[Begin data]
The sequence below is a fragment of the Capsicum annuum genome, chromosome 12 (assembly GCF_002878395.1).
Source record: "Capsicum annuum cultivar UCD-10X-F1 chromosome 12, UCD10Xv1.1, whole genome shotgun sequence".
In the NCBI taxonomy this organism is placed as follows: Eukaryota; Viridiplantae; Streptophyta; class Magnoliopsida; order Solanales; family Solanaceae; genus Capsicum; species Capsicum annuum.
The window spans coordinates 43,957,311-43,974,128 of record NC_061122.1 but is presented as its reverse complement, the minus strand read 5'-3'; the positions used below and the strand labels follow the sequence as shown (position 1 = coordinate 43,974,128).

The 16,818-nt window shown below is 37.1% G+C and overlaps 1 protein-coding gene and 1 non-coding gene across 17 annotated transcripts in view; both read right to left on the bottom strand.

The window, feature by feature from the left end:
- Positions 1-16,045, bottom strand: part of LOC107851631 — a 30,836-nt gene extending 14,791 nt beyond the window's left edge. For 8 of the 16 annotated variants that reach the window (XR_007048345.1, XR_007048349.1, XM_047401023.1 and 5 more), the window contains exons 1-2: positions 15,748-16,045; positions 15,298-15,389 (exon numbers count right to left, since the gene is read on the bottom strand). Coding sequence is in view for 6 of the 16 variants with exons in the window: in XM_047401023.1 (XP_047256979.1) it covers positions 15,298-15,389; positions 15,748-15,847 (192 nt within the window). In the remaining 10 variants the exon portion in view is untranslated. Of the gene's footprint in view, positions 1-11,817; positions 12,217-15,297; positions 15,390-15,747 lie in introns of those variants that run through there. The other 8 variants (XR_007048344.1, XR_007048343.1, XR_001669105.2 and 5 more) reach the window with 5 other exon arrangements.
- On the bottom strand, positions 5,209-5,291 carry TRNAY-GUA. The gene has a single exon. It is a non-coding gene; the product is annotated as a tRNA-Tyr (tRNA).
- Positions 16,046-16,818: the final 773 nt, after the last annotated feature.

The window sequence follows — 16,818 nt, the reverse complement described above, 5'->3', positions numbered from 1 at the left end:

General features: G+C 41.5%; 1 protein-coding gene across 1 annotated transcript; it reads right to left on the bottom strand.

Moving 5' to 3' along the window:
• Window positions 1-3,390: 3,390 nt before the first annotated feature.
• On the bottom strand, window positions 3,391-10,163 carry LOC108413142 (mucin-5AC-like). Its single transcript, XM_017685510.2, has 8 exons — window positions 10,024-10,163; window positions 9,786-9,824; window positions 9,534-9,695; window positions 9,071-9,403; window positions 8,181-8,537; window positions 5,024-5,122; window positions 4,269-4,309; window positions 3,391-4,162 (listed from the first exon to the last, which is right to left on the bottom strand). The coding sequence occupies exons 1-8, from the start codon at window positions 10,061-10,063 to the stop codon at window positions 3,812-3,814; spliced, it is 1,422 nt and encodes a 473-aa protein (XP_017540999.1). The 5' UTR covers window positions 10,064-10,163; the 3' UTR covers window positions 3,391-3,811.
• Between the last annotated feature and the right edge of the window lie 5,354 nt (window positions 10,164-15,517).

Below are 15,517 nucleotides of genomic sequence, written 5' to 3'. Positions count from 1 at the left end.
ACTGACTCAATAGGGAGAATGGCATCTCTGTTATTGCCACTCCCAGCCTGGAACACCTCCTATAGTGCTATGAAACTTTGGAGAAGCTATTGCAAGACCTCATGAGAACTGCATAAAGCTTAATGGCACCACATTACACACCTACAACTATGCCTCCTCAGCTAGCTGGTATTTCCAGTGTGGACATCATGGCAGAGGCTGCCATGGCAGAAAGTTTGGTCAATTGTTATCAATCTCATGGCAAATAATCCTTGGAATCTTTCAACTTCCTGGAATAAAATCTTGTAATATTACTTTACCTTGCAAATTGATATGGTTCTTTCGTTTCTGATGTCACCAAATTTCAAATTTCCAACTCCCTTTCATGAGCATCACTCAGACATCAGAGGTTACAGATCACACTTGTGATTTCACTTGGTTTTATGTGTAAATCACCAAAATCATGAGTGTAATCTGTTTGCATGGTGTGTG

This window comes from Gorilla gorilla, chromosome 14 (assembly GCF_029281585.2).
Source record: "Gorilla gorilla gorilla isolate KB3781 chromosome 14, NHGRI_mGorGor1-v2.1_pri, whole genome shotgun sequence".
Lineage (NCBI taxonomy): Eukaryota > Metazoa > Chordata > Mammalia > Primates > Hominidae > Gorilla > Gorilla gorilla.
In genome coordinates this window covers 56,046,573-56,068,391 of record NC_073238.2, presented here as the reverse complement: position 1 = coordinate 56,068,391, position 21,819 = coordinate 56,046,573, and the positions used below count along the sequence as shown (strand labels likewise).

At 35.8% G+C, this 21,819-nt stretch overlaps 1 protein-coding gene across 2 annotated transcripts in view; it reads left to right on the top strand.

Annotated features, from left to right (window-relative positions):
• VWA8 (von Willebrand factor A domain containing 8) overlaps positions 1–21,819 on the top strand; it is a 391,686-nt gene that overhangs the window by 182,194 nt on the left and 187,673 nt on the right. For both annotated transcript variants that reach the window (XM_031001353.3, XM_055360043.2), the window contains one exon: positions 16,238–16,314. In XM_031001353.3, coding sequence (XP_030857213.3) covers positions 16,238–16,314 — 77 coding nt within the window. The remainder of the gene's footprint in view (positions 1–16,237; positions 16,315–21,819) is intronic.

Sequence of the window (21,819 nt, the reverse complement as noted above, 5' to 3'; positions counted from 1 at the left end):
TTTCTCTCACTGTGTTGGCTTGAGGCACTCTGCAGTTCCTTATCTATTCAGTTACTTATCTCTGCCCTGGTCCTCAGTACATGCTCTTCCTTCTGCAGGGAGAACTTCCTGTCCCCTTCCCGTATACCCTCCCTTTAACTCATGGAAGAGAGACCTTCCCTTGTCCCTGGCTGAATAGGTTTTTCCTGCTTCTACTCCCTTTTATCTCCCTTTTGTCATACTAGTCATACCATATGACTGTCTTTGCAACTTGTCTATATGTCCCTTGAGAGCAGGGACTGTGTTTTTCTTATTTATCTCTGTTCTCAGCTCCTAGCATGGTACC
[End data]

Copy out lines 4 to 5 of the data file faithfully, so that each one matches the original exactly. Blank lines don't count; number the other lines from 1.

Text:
The window spans coordinates 43,957,311-43,974,128 of record NC_061122.1 but is presented as its reverse complement, the minus strand read 5'-3'; the positions used below and the strand labels follow the sequence as shown (position 1 = coordinate 43,974,128).

The 16,818-nt window shown below is 37.1% G+C and overlaps 1 protein-coding gene and 1 non-coding gene across 17 annotated transcripts in view; both read right to left on the bottom strand.